"They have provided a lot of money to many of the bigger nonprofit corporations in Sarasota," Souza said. "Of course, this is a total shock to all of us. A total shock. Everyone considered them to be great philanthropists in the community. They've been around for a while.
"There are many, many black tie events and fundraisers here in Sarasota, and you would always see them very prominently there," Souza added. "They were involved right across the board."
The couple had their own nonprofit foundation, the Guy-Nadel Foundation, which gave thousands of dollars to various charities, according to its tax records.
In 2006, the most recent tax filing, the couple gave $112,000 to the Sarasota Opera, $4,000 for animal shelters, $150,000 to youth social agencies, $135,000 to a theater company and $144,800 to various churches for everything from a youth bus to general charity.
Ponzi Schemes: Large to Small Scale
Brad Garrett, a former FBI agent and ABC News consultant, said the discussions about Madoff could have helped bring other scams to light.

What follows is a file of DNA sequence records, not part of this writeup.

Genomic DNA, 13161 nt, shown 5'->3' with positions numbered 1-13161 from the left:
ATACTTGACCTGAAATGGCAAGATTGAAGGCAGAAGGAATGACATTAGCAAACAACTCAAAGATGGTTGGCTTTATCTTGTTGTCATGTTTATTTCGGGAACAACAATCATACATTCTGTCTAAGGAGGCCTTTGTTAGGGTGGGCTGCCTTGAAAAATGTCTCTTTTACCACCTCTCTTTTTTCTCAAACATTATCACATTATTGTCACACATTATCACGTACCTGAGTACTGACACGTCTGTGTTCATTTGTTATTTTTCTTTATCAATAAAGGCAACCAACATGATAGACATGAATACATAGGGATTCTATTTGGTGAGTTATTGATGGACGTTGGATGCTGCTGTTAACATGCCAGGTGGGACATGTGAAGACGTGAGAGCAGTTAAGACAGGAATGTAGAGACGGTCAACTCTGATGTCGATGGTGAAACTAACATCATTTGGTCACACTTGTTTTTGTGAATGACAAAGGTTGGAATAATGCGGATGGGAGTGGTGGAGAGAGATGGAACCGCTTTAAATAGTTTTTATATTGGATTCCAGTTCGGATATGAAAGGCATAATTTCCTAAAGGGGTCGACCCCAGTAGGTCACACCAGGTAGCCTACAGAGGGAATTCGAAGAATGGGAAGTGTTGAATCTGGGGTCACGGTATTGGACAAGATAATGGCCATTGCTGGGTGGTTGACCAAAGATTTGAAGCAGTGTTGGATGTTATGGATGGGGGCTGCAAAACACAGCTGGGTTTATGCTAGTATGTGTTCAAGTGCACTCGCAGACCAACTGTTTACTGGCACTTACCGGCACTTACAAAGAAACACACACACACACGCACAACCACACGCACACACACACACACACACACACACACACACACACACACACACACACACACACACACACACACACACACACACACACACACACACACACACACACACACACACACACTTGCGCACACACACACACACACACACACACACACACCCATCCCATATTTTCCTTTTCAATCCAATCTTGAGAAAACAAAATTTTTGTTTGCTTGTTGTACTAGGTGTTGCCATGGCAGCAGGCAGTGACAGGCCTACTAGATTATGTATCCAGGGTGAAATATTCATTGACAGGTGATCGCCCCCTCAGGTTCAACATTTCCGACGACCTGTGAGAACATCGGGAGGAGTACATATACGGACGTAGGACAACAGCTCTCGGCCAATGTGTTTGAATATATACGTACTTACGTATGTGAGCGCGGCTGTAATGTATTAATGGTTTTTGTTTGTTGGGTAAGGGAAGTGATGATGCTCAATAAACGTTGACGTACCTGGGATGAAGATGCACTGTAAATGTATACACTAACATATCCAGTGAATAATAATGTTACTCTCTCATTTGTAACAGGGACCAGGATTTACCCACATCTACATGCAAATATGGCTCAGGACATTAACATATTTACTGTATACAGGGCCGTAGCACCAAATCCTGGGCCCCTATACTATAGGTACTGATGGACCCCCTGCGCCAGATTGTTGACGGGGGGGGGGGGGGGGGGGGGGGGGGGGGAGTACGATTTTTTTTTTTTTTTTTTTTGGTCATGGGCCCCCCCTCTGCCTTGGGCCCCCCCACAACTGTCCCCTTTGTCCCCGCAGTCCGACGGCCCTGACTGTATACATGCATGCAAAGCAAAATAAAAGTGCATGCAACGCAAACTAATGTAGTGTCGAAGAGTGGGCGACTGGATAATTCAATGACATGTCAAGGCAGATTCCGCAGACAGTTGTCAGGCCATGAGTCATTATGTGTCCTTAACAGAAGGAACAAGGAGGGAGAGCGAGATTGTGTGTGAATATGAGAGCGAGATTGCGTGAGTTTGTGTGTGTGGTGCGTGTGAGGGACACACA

"It doesn't mean there are more of them. It just means that people are talking about them more. People are coming forward. People are complaining that they lost money," Garrett said. "One of the problems is people are embarrassed sometimes that they got caught up in these things and they end up not reporting them, particularly if it's not a huge amount of money."
Garrett said such scams will exist regardless of the economy.
"Ponzi schemes attract people because they give them an outrageous percentage" return on investments, he said. "There will always be a percentage of us that will do that because there's that too-good-to-be-true thing. And we're hoping that it's too good to be true."